The Innocence Project lawyers point to another major element, which went almost unnoticed at trial. St-Pierre’s “accomplice” spouse, Élaine Émond, says she saw Riendeau arrive at her house with an empty “jug” of water – one of those 18L blue bottles. The bottle contained money and jewelry.

Élaine Émond’s friend, Chantal, also saw the jug at her home.

However, the widow of Denis Lemieux confirmed that such a jug was in his condo, and served as a giant piggy bank. A photo from the crime scene shows a circle on the condo carpet where that bottle was.

Many years after his conviction, Riendeau found himself in the Port-Cartier penitentiary. He asked to meet Mike Blass, his mentor in the criminal underworld.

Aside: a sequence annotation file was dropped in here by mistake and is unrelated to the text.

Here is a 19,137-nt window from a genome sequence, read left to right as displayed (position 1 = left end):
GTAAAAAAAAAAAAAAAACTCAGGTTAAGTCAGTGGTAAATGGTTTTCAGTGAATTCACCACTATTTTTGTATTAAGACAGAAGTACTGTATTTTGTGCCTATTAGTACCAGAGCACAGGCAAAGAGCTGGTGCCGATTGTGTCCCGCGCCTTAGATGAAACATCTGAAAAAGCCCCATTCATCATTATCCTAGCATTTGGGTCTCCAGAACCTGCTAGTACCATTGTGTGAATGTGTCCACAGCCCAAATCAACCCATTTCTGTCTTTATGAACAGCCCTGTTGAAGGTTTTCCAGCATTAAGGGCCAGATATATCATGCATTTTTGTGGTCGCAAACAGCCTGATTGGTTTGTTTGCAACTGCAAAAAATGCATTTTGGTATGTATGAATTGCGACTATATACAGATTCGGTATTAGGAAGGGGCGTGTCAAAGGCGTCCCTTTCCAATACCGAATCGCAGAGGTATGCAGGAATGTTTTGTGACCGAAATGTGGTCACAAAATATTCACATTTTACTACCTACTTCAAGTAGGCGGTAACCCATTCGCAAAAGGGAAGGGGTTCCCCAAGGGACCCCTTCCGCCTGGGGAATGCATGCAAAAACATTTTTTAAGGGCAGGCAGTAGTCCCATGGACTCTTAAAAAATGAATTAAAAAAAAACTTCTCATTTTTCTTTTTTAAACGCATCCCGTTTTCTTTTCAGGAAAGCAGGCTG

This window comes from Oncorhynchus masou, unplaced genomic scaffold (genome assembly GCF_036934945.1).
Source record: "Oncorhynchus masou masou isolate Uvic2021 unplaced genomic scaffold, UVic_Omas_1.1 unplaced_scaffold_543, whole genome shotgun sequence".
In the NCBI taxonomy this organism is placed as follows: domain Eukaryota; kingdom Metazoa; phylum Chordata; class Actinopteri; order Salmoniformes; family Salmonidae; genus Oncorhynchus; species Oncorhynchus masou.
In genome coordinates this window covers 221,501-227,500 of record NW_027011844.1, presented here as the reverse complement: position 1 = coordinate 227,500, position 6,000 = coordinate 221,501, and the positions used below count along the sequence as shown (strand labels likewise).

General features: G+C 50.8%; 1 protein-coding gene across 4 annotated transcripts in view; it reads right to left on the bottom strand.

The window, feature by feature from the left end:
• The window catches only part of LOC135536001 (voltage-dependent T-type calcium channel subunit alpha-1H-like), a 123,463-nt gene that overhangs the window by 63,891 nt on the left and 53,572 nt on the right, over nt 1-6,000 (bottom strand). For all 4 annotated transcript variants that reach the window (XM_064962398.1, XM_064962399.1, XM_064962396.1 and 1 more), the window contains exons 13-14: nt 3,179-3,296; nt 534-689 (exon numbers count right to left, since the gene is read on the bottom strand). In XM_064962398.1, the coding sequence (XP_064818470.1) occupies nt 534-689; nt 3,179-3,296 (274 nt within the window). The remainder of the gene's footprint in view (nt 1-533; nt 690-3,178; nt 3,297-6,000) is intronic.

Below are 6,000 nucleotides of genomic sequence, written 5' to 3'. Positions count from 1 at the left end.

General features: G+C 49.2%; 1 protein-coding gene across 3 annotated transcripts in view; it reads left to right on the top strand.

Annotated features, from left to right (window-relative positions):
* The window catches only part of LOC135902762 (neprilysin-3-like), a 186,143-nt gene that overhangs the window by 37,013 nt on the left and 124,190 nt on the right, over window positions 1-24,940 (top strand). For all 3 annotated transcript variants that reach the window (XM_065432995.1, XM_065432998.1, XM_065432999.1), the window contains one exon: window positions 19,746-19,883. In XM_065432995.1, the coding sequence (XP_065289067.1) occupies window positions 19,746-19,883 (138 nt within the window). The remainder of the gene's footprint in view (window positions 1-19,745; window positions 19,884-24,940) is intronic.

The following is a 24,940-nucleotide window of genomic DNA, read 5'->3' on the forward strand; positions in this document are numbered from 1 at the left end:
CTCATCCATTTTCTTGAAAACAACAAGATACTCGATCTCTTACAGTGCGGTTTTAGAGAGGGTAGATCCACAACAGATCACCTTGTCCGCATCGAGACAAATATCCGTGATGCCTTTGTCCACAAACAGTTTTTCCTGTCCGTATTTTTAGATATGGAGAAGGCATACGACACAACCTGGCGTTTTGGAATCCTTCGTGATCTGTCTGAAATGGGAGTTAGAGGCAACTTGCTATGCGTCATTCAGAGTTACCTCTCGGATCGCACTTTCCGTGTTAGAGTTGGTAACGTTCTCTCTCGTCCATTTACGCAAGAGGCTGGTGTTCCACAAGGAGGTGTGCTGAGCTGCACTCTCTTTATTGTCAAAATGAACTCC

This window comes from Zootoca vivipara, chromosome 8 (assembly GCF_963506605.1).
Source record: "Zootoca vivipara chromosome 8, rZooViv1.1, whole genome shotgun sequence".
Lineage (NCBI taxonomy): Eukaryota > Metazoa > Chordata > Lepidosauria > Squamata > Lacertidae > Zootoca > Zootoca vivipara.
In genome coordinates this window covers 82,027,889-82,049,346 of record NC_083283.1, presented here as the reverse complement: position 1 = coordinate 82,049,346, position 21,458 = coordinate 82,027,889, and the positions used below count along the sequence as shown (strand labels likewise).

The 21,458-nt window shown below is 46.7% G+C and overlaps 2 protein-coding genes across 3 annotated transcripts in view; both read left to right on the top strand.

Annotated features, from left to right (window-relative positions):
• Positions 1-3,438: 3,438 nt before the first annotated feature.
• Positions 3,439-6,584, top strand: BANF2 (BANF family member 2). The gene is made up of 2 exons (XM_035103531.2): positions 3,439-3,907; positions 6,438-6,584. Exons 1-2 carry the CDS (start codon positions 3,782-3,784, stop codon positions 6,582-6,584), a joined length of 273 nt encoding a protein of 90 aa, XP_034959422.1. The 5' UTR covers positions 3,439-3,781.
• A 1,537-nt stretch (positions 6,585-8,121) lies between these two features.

Blass, in an affidavit, claims that Riendeau confessed to him in these words: “At the Jolivet trial, the blonde in St-Pierre also testified for the Crown and said that she had seen me arrive home with a pitcher full of money and jewelry. That if the SQ had to make me pass the polygraph, my dog ​​was dead because the jug came from the job. »

Mike Blass, a “repentant” hitman who was provided with a new identity and various benefits by the state, is not a particularly reliable or sympathetic witness.

But what is his interest in lying in this case?

Jolivet, by an incredible subterfuge, managed to get a copy of Riendeau’s prison file. The file proves that the informer did ask to see Blass and met him at the penitentiary.